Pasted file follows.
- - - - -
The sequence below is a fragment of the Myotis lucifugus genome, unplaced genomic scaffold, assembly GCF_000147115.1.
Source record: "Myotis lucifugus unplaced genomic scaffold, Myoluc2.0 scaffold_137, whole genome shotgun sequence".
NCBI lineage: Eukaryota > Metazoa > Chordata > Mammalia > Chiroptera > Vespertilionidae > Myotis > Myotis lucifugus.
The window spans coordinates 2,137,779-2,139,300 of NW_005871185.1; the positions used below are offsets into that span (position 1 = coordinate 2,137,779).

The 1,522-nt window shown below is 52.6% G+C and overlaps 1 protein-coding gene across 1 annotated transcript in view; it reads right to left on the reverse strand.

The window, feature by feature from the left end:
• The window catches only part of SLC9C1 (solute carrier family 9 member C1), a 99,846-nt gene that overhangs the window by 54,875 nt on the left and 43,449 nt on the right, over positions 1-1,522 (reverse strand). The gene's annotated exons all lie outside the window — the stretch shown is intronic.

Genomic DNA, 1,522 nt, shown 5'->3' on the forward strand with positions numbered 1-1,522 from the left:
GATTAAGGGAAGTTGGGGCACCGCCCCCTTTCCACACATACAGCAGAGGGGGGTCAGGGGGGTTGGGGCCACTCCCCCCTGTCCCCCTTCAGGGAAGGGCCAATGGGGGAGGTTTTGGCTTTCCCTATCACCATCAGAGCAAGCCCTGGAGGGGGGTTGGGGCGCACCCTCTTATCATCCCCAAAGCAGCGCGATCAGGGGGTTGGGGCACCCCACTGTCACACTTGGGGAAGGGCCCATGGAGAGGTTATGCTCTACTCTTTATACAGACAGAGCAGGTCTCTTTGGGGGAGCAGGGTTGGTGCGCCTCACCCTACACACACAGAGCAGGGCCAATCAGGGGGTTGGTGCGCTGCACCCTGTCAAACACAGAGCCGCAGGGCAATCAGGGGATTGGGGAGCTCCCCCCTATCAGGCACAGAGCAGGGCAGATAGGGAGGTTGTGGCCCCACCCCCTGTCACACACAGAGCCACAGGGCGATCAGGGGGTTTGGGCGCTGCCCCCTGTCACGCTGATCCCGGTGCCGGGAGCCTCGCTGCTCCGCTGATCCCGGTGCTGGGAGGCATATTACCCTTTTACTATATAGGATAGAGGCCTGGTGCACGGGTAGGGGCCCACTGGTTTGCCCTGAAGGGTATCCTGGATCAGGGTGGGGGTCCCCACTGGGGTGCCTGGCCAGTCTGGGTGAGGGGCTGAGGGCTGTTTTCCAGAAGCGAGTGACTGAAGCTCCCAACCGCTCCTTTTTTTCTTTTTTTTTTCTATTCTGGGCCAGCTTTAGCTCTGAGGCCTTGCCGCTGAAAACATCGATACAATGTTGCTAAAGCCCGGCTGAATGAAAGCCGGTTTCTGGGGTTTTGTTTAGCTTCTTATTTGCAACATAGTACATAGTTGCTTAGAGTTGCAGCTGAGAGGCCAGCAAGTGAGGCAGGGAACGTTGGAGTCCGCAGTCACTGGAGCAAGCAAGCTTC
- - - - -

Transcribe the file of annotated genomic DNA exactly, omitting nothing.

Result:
The sequence below is a fragment of the Myotis lucifugus genome, unplaced genomic scaffold, assembly GCF_000147115.1.
Source record: "Myotis lucifugus unplaced genomic scaffold, Myoluc2.0 scaffold_137, whole genome shotgun sequence".
NCBI lineage: Eukaryota > Metazoa > Chordata > Mammalia > Chiroptera > Vespertilionidae > Myotis > Myotis lucifugus.
The window spans coordinates 2,137,779-2,139,300 of NW_005871185.1; the positions used below are offsets into that span (position 1 = coordinate 2,137,779).

The 1,522-nt window shown below is 52.6% G+C and overlaps 1 protein-coding gene across 1 annotated transcript in view; it reads right to left on the reverse strand.

The window, feature by feature from the left end:
• The window catches only part of SLC9C1 (solute carrier family 9 member C1), a 99,846-nt gene that overhangs the window by 54,875 nt on the left and 43,449 nt on the right, over positions 1-1,522 (reverse strand). The gene's annotated exons all lie outside the window — the stretch shown is intronic.

Genomic DNA, 1,522 nt, shown 5'->3' on the forward strand with positions numbered 1-1,522 from the left:
GATTAAGGGAAGTTGGGGCACCGCCCCCTTTCCACACATACAGCAGAGGGGGGTCAGGGGGGTTGGGGCCACTCCCCCCTGTCCCCCTTCAGGGAAGGGCCAATGGGGGAGGTTTTGGCTTTCCCTATCACCATCAGAGCAAGCCCTGGAGGGGGGTTGGGGCGCACCCTCTTATCATCCCCAAAGCAGCGCGATCAGGGGGTTGGGGCACCCCACTGTCACACTTGGGGAAGGGCCCATGGAGAGGTTATGCTCTACTCTTTATACAGACAGAGCAGGTCTCTTTGGGGGAGCAGGGTTGGTGCGCCTCACCCTACACACACAGAGCAGGGCCAATCAGGGGGTTGGTGCGCTGCACCCTGTCAAACACAGAGCCGCAGGGCAATCAGGGGATTGGGGAGCTCCCCCCTATCAGGCACAGAGCAGGGCAGATAGGGAGGTTGTGGCCCCACCCCCTGTCACACACAGAGCCACAGGGCGATCAGGGGGTTTGGGCGCTGCCCCCTGTCACGCTGATCCCGGTGCCGGGAGCCTCGCTGCTCCGCTGATCCCGGTGCTGGGAGGCATATTACCCTTTTACTATATAGGATAGAGGCCTGGTGCACGGGTAGGGGCCCACTGGTTTGCCCTGAAGGGTATCCTGGATCAGGGTGGGGGTCCCCACTGGGGTGCCTGGCCAGTCTGGGTGAGGGGCTGAGGGCTGTTTTCCAGAAGCGAGTGACTGAAGCTCCCAACCGCTCCTTTTTTTCTTTTTTTTTTCTATTCTGGGCCAGCTTTAGCTCTGAGGCCTTGCCGCTGAAAACATCGATACAATGTTGCTAAAGCCCGGCTGAATGAAAGCCGGTTTCTGGGGTTTTGTTTAGCTTCTTATTTGCAACATAGTACATAGTTGCTTAGAGTTGCAGCTGAGAGGCCAGCAAGTGAGGCAGGGAACGTTGGAGTCCGCAGTCACTGGAGCAAGCAAGCTTC